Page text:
5 Truths about Communication inside a Project

Introduction
We are living in a world of communication. New fortunes have been made on the back of communication: Facebook, Twitter, Skype, Pinterest, LinkedIn, etc. to name but a few. It has never been easier to communicate! …Really? Well, it has never looked easier to communicate. But is it really as easy as it looks?

Easy communication is a kind of mirage, a dream we all would like to be true. If the means are indeed easy to use, it does not mean that communicating properly is easier. It is even probably the opposite: because it looks easy we do not think about it and we communicate badly. And bad communication is the source of many costly mistakes inside a project. This is why we are going in this article to review a handful of truths about communication.
Communication within an International Project
The context in which I thought this article is mostly within a Software Project. It remains true in most projects though. I have experienced these “Truths” and their positive or negative effects first hand. I also have experienced them within International contexts, such as an offshore software project. Keeping them in mind has saved the day often enough to be mentioned. If today, with Liemur, my company, we are offering near-shore software development, it is because we master these principles (plus many others that are not in the scope of this paper, of course). Far too often, projects are put in danger because of poor communication. People are always trying their best. It is rarely the intention that went wrong but the perception of the action.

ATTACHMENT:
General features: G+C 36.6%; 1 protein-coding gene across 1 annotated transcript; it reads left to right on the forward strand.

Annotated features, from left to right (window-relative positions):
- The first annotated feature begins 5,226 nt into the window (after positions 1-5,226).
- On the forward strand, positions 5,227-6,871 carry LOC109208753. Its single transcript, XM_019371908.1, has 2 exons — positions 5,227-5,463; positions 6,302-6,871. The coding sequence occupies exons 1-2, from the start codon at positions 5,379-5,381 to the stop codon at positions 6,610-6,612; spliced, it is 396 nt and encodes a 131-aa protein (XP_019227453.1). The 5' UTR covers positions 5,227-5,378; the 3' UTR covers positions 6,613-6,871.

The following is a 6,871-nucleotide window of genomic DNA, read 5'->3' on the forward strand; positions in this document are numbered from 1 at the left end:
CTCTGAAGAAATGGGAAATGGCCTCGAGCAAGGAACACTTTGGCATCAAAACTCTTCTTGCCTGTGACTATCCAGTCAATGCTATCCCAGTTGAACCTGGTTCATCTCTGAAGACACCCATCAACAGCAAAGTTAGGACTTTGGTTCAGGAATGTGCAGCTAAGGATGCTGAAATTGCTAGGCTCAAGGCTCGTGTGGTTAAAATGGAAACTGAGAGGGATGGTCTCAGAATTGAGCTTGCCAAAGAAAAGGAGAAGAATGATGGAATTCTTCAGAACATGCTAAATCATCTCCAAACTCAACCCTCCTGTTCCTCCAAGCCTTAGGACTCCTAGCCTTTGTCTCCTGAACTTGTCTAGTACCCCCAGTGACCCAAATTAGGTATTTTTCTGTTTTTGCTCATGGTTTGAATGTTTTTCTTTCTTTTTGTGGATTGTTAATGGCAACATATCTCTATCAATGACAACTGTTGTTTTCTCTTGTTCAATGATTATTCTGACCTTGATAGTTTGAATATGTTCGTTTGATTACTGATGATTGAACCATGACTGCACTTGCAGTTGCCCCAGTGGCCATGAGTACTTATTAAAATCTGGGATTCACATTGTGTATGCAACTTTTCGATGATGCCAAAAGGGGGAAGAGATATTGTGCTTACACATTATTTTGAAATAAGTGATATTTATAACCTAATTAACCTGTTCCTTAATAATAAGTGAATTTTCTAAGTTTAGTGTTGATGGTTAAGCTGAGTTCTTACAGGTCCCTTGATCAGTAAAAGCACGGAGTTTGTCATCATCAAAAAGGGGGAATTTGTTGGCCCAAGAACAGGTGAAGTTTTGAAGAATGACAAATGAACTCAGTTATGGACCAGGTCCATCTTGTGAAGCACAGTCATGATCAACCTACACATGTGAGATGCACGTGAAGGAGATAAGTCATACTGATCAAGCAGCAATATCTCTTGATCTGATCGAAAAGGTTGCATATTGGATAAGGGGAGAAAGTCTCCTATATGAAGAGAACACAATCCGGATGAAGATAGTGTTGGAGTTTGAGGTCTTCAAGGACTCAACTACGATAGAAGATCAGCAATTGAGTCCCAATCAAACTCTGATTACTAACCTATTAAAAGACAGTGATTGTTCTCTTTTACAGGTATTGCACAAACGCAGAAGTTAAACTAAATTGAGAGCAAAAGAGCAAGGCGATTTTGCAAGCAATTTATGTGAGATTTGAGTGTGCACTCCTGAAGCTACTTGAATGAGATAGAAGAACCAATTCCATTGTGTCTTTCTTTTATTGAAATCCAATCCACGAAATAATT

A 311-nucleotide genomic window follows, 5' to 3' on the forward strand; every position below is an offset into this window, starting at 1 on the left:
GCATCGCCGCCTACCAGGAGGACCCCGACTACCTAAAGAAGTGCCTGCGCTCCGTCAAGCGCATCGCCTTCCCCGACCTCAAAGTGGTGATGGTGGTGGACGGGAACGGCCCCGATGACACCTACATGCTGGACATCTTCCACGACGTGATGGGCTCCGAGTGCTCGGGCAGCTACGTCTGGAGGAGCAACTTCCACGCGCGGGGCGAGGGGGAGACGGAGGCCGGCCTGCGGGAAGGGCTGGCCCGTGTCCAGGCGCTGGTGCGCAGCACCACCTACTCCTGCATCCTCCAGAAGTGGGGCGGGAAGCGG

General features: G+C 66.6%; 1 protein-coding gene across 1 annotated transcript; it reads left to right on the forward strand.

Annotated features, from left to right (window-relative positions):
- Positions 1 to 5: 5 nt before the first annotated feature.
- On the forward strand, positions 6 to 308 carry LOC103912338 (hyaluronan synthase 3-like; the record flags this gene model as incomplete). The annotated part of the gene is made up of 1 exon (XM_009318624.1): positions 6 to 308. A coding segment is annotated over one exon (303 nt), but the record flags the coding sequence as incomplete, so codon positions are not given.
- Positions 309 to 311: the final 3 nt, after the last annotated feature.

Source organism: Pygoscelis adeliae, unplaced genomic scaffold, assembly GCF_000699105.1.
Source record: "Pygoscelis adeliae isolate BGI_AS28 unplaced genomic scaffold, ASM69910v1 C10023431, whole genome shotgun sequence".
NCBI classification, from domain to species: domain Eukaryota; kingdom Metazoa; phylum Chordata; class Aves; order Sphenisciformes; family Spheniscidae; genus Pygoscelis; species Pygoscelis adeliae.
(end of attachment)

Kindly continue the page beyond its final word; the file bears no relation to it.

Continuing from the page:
1: Written communication is weak
Truth #1: To communicate efficiently, one must combine written communication with [...]

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    Dealing with a Serial Killer: the Develop Magazine #116 article

Dealing with a Serial Killer: the Develop Magazine #116 article

Here is the content of the article I have published in Develop Magazine, issue #116 that you can read and download on the following links:

Read online: http://issuu.com/develop/docs/dev116_web.

PDF Download: http://www.develop-online.net/digital-edition. Look for the issue #116 in May 2011 page 47.

The version in the Develop Magazine is obviously nicer to read with diagrams. The magazine is definitely worth reading as a whole!

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“Dealing with a Serial Killer”
 

We all know that “requirements” quality is a major factor in developing a hit title. The subject has been covered at conferences for years and books have been written on how to model and improve them. But to my mind, the deeper and root cause of many trans-project bottlenecks is often intrinsic and completely missed – namely the subject of “ambiguity”.

The first challenge faced by games designers is to accurately convert your “world of ideas” into a “world of words”, i.e. into a games design document (GDD). This exercise is essential for scope, but will also create issues for the following reasons: (1) Some ideas are not conscious enough to be converted into words so about 30% are lost; (2) A further 20% of the ideas that can be converted are partly “damaged” on the way; and (3) When the written document is received by others for implementation, ambiguities remain that require interpretation and some of these interpretations will be wrong, resulting in 20% being badly implemented.

To formularise: For every 100 ideas or features desired only 44.8% (100×0.70×0.80×0.80) are implemented accurately in the natural world of software. Yes, less than half and a major cause of change requests.

Why? Because written language is treacherous! It was originally invented to calculate how many cows or slaves we bought and sold at [...]